Promoted Pins, Pinterest’s native ad format that launched in the US last January, have recently launched in the UK and, as Tim Page (pictured below), vice president, revenue, Adaptly, tells ExchangeWire, they could be set to transform retail through social media.
With the arrival of Promoted Pins in April in the UK, Pinterest stand poised to transform e-commerce, having created a unique environment where ads are interwoven into the organic service without interrupting the user’s experience.
Promoted Pins, a paid-for ad format that enables businesses to reach more people who may be interested in their products or services, became available to all US businesses in early 2016. Promoted Pins can be targeted based on gender, location and device, as well as keywords and interests.
Rapid growth of paid advertising within social environments is nothing new. With a total investment of USD$13.4bn (£9.2bn) in the US, 2016 saw social ad spend pip banner ad spend for the first time. By 2017, eMarketer predicts social network ad spend will reach USD$35.98bn (£24.6bn) globally. Half of Pinterest’s users are outside of the US, where two-thirds of new sign-ups occur. As part of the company’s focus on international growth, Pinterest plan to open their advertising offering to additional English-speaking countries later this year.
Although relatively new to the table, Pinterest’s potential to disrupt e-commerce lies in the unique way consumers engage with the platform. If ever there were a digital environment where consumers go to plan for their future – be that major life events (like weddings, renovations, or holidays) or wish-list purchases – Pinterest provide it. It’s incredibly easy for consumers to save images or content from Pinterest, or anywhere on the web, and organise it into customisable categories. Marketers, then, can align advertising with users’ inspiration, based on the topics they’re researching and content they’re saving – arguably the most accurate indicator of purchase intent behind paid search.
As a result, sensibly targeted Promoted Pins, designed to be useful, helpful, and inspirational, sit seamlessly in the organic content, providing a completely native advertising experience. Small wonder, then, that the ‘hide rate’ of Promoted Pins in the US is 90% lower than the hide rate of other digital ad formats, according to one recent report. In fact, Pinners will save Promoted Pins they find interesting, driving earned media value and increasing ROI long after promoted campaigns have finished. This is consistent with what we’ve seen across our clients: Pins that have been saved, or re-pinned, often yield the highest engagement rates.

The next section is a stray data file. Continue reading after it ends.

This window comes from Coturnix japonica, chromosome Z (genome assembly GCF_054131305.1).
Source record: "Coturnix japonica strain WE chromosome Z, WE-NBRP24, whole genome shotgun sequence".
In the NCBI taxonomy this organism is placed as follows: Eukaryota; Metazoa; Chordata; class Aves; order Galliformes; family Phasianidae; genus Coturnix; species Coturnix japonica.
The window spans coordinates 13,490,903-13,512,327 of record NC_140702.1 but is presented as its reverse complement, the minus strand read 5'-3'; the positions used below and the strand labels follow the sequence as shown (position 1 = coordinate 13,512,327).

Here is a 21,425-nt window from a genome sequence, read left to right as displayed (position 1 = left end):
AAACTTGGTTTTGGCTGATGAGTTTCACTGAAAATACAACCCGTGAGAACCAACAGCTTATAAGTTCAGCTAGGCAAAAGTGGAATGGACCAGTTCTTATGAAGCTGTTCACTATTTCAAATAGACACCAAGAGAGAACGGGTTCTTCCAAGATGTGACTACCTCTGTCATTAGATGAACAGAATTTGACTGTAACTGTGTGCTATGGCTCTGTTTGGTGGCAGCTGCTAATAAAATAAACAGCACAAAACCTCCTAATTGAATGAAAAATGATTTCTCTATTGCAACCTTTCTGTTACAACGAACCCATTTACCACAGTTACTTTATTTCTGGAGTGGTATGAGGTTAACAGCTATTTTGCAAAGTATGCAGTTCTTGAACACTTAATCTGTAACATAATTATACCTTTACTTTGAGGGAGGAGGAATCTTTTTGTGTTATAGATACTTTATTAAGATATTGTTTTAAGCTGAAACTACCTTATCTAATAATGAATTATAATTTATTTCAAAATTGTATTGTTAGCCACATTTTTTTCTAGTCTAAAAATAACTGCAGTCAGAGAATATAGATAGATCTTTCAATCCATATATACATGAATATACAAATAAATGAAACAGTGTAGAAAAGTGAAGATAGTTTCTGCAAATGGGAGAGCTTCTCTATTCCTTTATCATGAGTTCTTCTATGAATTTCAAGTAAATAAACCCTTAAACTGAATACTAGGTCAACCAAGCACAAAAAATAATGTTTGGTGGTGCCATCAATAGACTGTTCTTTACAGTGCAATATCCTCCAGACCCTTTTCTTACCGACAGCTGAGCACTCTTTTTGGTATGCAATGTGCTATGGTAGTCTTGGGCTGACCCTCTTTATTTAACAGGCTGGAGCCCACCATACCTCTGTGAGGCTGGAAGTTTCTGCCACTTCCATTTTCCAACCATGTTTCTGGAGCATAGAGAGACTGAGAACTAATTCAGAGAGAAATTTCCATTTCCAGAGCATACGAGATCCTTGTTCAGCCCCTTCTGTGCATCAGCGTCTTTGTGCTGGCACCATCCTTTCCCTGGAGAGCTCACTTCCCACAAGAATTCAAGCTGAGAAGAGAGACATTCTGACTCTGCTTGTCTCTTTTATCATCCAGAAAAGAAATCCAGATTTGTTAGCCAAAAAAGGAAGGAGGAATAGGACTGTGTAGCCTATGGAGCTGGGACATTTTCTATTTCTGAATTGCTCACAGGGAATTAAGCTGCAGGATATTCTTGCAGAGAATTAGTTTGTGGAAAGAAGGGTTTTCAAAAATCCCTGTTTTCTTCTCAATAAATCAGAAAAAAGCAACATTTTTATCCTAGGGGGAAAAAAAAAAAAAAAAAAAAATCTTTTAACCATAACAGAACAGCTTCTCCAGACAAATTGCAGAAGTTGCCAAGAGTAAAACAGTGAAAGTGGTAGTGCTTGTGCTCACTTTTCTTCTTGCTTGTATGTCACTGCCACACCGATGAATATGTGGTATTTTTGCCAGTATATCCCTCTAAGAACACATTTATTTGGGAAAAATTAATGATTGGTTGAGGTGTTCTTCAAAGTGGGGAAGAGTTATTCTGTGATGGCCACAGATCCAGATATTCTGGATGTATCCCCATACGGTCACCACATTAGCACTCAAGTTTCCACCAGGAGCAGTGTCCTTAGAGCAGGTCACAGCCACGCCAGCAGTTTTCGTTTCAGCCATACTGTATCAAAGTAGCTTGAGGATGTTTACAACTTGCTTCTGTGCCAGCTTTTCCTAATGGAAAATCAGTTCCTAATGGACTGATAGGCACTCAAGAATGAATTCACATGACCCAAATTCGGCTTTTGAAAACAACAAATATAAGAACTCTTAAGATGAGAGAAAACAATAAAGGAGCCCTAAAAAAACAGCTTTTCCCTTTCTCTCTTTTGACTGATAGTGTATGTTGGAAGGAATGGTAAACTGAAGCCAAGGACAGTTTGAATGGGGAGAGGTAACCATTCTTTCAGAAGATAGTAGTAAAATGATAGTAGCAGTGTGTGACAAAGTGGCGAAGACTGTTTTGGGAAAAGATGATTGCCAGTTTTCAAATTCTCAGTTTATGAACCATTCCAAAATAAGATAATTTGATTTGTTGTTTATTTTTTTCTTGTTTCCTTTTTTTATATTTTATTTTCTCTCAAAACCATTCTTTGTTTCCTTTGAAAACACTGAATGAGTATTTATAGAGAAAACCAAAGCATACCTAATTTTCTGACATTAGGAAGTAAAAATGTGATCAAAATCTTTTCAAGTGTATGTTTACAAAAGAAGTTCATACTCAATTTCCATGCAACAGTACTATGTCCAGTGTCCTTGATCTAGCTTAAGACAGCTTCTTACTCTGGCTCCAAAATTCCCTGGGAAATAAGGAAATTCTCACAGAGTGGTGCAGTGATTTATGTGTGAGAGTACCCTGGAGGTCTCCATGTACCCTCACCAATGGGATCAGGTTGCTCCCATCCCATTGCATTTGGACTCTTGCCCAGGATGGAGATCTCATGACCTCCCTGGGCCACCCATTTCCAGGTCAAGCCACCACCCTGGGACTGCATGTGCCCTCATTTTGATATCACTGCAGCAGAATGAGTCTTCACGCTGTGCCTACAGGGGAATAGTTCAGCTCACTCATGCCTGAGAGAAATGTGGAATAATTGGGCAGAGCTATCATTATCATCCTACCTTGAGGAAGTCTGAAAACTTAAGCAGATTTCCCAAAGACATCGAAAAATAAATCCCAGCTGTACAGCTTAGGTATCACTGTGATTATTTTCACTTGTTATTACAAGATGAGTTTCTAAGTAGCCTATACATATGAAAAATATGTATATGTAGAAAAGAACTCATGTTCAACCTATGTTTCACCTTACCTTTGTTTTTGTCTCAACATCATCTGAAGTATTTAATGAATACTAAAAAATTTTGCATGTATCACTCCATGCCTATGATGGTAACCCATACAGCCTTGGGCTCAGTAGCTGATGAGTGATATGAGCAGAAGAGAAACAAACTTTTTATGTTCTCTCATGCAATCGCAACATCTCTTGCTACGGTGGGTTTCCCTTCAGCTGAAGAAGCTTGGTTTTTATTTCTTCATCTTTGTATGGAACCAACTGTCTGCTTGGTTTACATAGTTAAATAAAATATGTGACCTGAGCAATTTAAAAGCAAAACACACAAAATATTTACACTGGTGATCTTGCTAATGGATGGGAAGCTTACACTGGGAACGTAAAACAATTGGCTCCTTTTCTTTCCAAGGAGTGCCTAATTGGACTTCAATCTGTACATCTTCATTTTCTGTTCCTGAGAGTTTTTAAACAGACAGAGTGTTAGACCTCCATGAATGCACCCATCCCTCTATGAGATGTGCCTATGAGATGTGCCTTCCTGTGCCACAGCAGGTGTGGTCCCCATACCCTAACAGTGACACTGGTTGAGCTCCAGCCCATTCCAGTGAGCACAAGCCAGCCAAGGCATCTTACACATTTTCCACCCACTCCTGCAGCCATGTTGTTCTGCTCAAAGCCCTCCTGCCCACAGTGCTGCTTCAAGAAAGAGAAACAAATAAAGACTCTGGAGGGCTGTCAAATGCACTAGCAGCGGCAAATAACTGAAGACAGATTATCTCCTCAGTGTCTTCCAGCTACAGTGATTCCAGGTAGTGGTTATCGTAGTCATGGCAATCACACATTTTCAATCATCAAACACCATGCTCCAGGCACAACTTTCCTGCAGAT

One challenge facing marketers is how to measure Pinterest’s contribution to ROI. As if attribution across existing digital channels wasn’t complicated enough, due consideration must be given to an environment where the initial inspiration for a purchase could manifest some weeks, or months, before any final transaction occurs. Applying conventional measurement models risks throwing the baby out with the bathwater.
Measurement considerations aside, Pinterest are already boosting direct e-commerce sales by reducing the number of steps to purchase. Since June 2015, it’s offered Buyable Pins in the US and UK: a slick piece of functionality that enables Pinterest users to buy products directly from brands in one click. It’s a small step towards having entire virtual stores on a platform where purchase intent is a primary driver of consumer behaviour.
In the drive to continually optimise and balance the value exchange between consumer, brand, and platform, the pressure is on retailers to simplify discovery and purchase. Against this fast-moving backdrop, the brands best able to translate their value across emerging social platforms will be best placed to ride e-commerce’s next evolutionary wave.